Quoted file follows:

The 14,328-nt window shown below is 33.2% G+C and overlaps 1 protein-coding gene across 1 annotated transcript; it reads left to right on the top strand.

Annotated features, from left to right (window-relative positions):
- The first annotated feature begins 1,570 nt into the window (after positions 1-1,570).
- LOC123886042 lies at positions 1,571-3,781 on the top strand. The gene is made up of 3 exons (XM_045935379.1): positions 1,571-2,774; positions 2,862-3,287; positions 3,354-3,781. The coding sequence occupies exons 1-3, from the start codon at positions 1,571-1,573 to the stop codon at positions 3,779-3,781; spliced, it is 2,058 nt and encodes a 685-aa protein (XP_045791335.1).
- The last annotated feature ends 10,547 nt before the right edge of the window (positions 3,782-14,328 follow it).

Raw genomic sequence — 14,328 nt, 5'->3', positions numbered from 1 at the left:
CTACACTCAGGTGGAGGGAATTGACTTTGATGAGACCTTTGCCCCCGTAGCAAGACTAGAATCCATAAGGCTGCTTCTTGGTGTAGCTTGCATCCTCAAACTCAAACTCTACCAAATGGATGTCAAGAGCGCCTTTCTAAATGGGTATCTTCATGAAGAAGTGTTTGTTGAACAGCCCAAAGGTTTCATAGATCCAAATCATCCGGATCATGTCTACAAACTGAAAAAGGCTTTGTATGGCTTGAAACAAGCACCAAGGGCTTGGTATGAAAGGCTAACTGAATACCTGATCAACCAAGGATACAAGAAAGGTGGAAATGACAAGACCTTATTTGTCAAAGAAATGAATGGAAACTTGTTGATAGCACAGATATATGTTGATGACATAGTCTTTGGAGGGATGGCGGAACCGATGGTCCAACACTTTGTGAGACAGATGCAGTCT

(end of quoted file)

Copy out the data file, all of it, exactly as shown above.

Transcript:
The 14,328-nt window shown below is 33.2% G+C and overlaps 1 protein-coding gene across 1 annotated transcript; it reads left to right on the top strand.

Annotated features, from left to right (window-relative positions):
- The first annotated feature begins 1,570 nt into the window (after positions 1-1,570).
- LOC123886042 lies at positions 1,571-3,781 on the top strand. The gene is made up of 3 exons (XM_045935379.1): positions 1,571-2,774; positions 2,862-3,287; positions 3,354-3,781. The coding sequence occupies exons 1-3, from the start codon at positions 1,571-1,573 to the stop codon at positions 3,779-3,781; spliced, it is 2,058 nt and encodes a 685-aa protein (XP_045791335.1).
- The last annotated feature ends 10,547 nt before the right edge of the window (positions 3,782-14,328 follow it).

Raw genomic sequence — 14,328 nt, 5'->3', positions numbered from 1 at the left:
CTACACTCAGGTGGAGGGAATTGACTTTGATGAGACCTTTGCCCCCGTAGCAAGACTAGAATCCATAAGGCTGCTTCTTGGTGTAGCTTGCATCCTCAAACTCAAACTCTACCAAATGGATGTCAAGAGCGCCTTTCTAAATGGGTATCTTCATGAAGAAGTGTTTGTTGAACAGCCCAAAGGTTTCATAGATCCAAATCATCCGGATCATGTCTACAAACTGAAAAAGGCTTTGTATGGCTTGAAACAAGCACCAAGGGCTTGGTATGAAAGGCTAACTGAATACCTGATCAACCAAGGATACAAGAAAGGTGGAAATGACAAGACCTTATTTGTCAAAGAAATGAATGGAAACTTGTTGATAGCACAGATATATGTTGATGACATAGTCTTTGGAGGGATGGCGGAACCGATGGTCCAACACTTTGTGAGACAGATGCAGTCT